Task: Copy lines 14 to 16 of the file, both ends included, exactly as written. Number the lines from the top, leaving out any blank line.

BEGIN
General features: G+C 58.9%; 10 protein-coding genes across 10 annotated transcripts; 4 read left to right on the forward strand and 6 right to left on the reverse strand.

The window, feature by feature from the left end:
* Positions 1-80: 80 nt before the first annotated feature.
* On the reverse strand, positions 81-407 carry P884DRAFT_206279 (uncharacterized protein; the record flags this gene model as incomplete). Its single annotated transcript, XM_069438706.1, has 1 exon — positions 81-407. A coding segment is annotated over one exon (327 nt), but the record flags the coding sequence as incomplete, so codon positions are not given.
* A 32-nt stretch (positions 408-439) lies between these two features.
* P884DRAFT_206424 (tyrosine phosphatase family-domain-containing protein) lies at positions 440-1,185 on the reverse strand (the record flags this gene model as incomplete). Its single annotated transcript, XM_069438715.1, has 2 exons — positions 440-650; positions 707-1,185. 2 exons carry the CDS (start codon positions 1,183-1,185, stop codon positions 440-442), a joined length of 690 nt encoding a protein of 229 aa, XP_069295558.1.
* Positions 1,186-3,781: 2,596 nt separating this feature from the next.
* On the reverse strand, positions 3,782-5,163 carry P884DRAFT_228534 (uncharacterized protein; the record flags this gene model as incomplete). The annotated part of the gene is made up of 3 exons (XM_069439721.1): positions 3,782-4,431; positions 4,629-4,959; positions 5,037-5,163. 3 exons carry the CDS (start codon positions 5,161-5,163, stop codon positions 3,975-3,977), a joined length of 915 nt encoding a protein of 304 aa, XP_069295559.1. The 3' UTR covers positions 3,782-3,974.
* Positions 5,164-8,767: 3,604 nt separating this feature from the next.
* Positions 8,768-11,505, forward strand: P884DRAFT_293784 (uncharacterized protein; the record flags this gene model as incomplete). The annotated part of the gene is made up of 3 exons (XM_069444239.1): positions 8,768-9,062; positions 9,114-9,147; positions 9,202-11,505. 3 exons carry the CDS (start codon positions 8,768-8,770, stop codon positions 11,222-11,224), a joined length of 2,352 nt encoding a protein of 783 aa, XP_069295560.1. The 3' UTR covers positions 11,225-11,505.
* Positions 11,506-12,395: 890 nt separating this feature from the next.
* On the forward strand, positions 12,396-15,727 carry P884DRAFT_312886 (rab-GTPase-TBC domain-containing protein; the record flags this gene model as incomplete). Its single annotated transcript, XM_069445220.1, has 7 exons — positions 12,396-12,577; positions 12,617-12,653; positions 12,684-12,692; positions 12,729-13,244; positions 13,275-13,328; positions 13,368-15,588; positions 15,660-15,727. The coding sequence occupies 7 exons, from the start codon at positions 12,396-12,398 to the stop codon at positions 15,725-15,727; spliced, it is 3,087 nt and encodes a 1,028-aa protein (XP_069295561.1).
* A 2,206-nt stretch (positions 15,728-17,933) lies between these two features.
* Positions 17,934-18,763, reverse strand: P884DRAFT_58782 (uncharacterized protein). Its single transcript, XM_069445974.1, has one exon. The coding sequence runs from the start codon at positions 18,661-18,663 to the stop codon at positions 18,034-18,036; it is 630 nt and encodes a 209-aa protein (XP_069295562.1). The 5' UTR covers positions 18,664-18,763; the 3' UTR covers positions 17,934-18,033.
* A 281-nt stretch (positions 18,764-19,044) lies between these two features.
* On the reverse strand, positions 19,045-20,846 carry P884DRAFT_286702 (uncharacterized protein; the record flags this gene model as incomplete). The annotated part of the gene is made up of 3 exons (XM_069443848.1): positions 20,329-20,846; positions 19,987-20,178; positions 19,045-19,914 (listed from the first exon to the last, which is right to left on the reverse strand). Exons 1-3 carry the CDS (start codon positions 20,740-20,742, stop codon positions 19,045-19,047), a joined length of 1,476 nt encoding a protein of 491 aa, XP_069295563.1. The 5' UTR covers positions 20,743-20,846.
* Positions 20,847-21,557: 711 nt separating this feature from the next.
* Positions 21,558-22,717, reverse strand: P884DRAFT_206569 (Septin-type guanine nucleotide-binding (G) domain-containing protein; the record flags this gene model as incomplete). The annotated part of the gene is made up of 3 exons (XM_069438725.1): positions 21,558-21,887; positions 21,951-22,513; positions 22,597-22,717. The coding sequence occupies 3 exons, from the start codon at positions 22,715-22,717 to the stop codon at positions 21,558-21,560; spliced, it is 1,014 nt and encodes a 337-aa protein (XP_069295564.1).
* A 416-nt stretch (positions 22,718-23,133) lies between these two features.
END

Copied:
* Positions 17,934-18,763, reverse strand: P884DRAFT_58782 (uncharacterized protein). Its single transcript, XM_069445974.1, has one exon. The coding sequence runs from the start codon at positions 18,661-18,663 to the stop codon at positions 18,034-18,036; it is 630 nt and encodes a 209-aa protein (XP_069295562.1). The 5' UTR covers positions 18,664-18,763; the 3' UTR covers positions 17,934-18,033.
* A 281-nt stretch (positions 18,764-19,044) lies between these two features.
* On the reverse strand, positions 19,045-20,846 carry P884DRAFT_286702 (uncharacterized protein; the record flags this gene model as incomplete). The annotated part of the gene is made up of 3 exons (XM_069443848.1): positions 20,329-20,846; positions 19,987-20,178; positions 19,045-19,914 (listed from the first exon to the last, which is right to left on the reverse strand). Exons 1-3 carry the CDS (start codon positions 20,740-20,742, stop codon positions 19,045-19,047), a joined length of 1,476 nt encoding a protein of 491 aa, XP_069295563.1. The 5' UTR covers positions 20,743-20,846.